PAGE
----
Like many new moms, Maria Vasilyeva loves watching her first child grow.
"Yesterday she sat on her own for the first time. It was quite amazing to watch," says Vasilyeva.
But recently Vasilyeva found a new way to bond with her baby.
Regina Greenwood is a certified educator in infant massage. She got into the practice after seeing positive results with her own child.
"I saw a huge difference. The baby was more relaxed and he was sleeping longer and deeper and we had no digestion system issues," says Greenwood.
Common in Europe, infant massage classes like Greenwood’s at Genetic Bond in Redmond are now becoming more prevalent in the States.
"Babies are under a lot of stress. They are going through all different environmental conditions like temperature changes and sounds and lights," says Greenwood. "And they are incredibly sensitive to that. So massage helps to regulate all those new sensations."
Vasilyeva been taking the class for a few week now. She says she can see the change in her 6-month-old daughter, Catherine.
"Now that I'm doing it consistently, and we do it before bed time, I can definitely tell she is calming down."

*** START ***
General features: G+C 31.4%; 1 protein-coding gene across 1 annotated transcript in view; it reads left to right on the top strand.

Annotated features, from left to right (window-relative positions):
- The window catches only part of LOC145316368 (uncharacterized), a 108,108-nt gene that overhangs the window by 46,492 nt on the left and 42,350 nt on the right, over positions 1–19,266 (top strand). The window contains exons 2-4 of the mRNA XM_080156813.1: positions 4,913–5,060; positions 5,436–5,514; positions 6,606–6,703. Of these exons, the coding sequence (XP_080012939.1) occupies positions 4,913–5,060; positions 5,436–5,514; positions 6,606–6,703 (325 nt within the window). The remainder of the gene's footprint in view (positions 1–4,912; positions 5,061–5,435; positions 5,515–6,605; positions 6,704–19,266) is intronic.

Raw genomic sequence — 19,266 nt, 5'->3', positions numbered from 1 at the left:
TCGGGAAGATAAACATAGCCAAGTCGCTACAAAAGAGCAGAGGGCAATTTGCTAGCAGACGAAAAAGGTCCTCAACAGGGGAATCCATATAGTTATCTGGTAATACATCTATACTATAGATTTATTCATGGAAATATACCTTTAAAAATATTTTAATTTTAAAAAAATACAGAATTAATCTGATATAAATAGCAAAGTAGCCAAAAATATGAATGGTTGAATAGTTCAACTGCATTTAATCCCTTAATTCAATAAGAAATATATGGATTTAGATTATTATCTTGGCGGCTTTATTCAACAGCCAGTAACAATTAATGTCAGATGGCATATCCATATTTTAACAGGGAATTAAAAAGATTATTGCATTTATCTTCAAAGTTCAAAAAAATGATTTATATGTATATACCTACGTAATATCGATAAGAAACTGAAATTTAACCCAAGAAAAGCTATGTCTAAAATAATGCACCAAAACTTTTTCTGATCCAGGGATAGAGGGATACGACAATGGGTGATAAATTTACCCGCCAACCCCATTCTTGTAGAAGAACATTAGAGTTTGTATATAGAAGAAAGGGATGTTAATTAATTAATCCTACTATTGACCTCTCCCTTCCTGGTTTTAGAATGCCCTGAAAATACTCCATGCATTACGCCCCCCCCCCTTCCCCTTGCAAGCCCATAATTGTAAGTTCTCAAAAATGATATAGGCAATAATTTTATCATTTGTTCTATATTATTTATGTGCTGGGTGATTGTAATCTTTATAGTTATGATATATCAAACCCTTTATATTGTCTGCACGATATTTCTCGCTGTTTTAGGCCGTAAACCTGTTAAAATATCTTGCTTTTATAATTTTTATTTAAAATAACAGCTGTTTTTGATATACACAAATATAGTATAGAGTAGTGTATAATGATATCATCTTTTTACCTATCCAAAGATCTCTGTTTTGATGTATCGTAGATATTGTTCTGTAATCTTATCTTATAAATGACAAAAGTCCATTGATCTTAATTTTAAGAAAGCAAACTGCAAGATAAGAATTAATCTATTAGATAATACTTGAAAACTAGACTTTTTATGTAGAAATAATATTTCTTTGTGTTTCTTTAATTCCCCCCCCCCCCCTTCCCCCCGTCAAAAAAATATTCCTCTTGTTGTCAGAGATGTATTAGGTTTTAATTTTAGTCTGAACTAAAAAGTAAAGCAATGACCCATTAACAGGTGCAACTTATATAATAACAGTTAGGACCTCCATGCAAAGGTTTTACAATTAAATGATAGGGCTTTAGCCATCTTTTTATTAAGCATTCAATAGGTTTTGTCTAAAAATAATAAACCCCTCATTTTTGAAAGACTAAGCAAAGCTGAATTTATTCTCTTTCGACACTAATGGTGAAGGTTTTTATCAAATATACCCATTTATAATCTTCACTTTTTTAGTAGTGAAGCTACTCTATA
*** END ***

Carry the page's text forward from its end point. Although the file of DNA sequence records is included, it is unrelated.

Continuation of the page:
And the class is pretty calming for the mothers as well.
"It's a great time for me to get away too cause I get to meet other moms and other babies and she gets to meet other babies as well," says Vasilyeva. "It's kind of relaxing calm time for me to get away from the house."
"We have different stroke techniques that comprise elements from Indian massage, Swedish massage. Also yoga and reflexology," says Greenwood.
Though medical research on the benefits of infant massage is limited, Greenwood says the results are undeniable.
"When parents are more relaxed and they are coming back to me and saying how much massage helps them and the whole family, it’s wonderful."
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